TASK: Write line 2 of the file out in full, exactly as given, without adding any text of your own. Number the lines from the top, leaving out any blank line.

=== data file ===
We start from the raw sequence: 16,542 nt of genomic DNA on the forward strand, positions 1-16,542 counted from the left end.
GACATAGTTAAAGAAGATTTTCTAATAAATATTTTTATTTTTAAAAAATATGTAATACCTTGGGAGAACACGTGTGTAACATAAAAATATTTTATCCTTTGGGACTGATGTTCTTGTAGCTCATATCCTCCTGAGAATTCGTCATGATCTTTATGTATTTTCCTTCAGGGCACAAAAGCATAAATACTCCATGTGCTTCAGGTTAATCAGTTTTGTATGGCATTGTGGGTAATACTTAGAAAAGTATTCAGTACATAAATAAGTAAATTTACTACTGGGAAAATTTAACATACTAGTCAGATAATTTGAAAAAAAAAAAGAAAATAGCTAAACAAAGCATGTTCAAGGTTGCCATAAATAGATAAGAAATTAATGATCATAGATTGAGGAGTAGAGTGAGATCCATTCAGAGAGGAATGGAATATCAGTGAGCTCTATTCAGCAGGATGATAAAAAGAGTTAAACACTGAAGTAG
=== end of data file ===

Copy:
GACATAGTTAAAGAAGATTTTCTAATAAATATTTTTATTTTTAAAAAATATGTAATACCTTGGGAGAACACGTGTGTAACATAAAAATATTTTATCCTTTGGGACTGATGTTCTTGTAGCTCATATCCTCCTGAGAATTCGTCATGATCTTTATGTATTTTCCTTCAGGGCACAAAAGCATAAATACTCCATGTGCTTCAGGTTAATCAGTTTTGTATGGCATTGTGGGTAATACTTAGAAAAGTATTCAGTACATAAATAAGTAAATTTACTACTGGGAAAATTTAACATACTAGTCAGATAATTTGAAAAAAAAAAAGAAAATAGCTAAACAAAGCATGTTCAAGGTTGCCATAAATAGATAAGAAATTAATGATCATAGATTGAGGAGTAGAGTGAGATCCATTCAGAGAGGAATGGAATATCAGTGAGCTCTATTCAGCAGGATGATAAAAAGAGTTAAACACTGAAGTAG